At Your Service: Feb. 17, 2010
Every two years we experience an event eight years, or two “Olympiads,” in the making. The Olympics were so important to the ancient Greeks that they measured time in terms of the reoccurrence of the athletic competitions; they called a period of four years an Olympiad. The games are given great importance in our times as well, although the reasons are different.
For the ancient Greeks the games were an open competition in which anyone who believed himself or herself qualified could compete. During the period of time surrounding the games, peace was declared among the states to allow for the safe passage of the athletes from their homes to Olympia. It was also a religious experience, as it was believed that in order to win one must be blessed by the Gods.
Today’s athletes often devote their entire lives to becoming an Olympic athlete and are selected through a series of rigorous competitions to represent their nations. Those who capture the winning medals will be blessed with endless opportunities for future gold. The biggest winners associated with the modern Olympics, however, are the host city and nation.
The combination of the improvements to the host city’s infrastructure and worldwide promotional opportunities the Olympics afford can completely transform the future of an area. As evidenced by Beijing, hosting can herald a complete revolution in a nation’s relationship to the rest of the world.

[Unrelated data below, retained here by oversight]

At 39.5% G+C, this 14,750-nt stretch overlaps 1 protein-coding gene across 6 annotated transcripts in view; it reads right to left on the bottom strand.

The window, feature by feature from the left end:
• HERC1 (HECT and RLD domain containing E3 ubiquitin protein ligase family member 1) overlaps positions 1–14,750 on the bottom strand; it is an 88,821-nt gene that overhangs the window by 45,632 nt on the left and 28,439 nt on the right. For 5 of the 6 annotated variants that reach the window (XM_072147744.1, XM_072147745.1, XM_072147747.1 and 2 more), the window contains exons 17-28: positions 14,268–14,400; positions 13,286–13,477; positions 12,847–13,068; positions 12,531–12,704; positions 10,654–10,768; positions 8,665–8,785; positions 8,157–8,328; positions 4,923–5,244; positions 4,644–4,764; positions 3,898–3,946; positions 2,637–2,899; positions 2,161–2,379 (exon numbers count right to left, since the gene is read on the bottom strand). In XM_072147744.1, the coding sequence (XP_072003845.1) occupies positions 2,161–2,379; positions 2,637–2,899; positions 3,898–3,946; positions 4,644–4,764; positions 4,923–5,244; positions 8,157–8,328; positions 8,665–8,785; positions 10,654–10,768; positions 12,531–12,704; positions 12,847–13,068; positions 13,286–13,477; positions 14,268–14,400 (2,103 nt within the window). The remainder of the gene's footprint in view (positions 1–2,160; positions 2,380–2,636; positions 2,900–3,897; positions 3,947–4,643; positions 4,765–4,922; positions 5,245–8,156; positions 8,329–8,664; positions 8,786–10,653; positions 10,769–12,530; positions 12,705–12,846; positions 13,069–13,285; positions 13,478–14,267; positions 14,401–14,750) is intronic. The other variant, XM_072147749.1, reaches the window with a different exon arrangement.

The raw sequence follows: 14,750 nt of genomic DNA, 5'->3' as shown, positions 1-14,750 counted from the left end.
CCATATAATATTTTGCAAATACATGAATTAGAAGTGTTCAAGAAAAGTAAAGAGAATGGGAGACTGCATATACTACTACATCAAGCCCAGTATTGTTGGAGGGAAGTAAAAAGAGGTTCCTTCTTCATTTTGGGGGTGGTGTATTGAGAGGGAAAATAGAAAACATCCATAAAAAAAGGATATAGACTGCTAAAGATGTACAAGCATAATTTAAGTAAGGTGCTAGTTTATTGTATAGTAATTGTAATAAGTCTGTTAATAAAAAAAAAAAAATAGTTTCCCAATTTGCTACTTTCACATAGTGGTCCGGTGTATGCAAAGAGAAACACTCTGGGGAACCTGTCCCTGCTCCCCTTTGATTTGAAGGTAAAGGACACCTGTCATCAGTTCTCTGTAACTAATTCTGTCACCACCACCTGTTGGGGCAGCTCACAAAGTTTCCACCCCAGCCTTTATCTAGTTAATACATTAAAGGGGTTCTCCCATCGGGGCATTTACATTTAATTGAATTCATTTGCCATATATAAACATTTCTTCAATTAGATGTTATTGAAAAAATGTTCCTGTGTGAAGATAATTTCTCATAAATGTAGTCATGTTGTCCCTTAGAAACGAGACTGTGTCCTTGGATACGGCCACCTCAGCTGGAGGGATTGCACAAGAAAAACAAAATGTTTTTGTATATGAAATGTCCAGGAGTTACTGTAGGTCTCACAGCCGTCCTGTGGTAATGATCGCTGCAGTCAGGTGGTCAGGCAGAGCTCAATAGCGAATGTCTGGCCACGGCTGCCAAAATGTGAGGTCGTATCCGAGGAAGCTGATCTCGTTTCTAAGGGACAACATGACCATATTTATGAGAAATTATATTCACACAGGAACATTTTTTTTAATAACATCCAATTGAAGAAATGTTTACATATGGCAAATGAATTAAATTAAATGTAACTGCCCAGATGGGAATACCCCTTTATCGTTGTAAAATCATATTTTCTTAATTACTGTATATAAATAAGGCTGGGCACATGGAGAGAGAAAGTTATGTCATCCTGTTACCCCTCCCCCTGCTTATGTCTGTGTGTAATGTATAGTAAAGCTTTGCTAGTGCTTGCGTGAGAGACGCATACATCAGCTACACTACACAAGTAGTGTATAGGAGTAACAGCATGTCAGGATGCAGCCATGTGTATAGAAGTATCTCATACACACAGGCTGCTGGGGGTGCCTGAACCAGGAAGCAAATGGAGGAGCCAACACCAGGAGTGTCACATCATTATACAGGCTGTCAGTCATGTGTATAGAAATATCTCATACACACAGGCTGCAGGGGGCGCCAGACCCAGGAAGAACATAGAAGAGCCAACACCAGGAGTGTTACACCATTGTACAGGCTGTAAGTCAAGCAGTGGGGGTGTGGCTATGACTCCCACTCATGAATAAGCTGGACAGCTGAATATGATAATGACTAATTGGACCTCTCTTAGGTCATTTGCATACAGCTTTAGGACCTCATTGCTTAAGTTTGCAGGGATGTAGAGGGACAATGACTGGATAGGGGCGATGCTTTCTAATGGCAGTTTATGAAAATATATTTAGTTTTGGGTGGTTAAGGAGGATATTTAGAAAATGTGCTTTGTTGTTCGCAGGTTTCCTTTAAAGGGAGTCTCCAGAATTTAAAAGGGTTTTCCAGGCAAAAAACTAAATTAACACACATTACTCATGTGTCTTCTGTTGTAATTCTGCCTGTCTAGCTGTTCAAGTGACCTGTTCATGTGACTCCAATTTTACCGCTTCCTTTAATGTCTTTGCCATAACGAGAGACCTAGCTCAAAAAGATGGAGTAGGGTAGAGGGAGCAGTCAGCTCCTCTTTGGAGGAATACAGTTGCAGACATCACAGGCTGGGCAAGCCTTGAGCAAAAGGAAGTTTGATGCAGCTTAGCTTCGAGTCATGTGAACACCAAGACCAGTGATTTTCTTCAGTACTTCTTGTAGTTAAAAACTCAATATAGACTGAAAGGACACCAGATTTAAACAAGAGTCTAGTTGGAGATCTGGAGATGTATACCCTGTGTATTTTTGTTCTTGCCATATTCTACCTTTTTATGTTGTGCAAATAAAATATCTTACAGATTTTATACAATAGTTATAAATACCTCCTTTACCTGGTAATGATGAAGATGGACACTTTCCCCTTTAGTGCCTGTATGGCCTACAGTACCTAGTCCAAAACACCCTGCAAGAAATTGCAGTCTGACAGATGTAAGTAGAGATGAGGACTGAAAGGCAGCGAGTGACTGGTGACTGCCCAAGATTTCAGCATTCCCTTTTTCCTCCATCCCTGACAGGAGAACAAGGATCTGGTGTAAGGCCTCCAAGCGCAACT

Being a sport-centered tourist destination can change everything. It is unlikely that our area will ever be selected to host an Olympics. Yet, there are many parallels between our future and that of Vancouver.
At the turn of the last century, Vancouver was one of the premier tourism destinations served by the railroad. Trains brought people to an area otherwise difficult to access from Canadian and Western American cities; just as trains served this region as a vital link to New York’s metropolitan area. While changes to the railroad system did not alter either region’s spectacular beauty, loss of the trains as a primary mode of tourist transportation adversely impacted their economies.
Herein lie opportunities for our area. We do not have the support of a nation’s commitment to rebuild and enhance our infrastructure, but we do have a handful of entrepreneurs willing to invest their resources in our community. This is leading to the slow rebuilding of structures across the region. We are seeing the stirrings of new business development and renewed vitality for our existing businesses.
Whether it is skiing, hunting, biking, hiking or the many other activities that make the area a natural tourism destination, sports serve as a powerful foundation on which we can revitalize our economy. Both the first-time visitor and the part-time resident find compelling reasons to return in the beauty of the surroundings and enervating environs.
We do not have Olympic size events to attract visitors, instead we have the opposite and that gives us a different kind of advantage. There are valid reasons to avoid putting all our eggs in one economic basket, there are more compelling reasons to consider tourism a great first basket.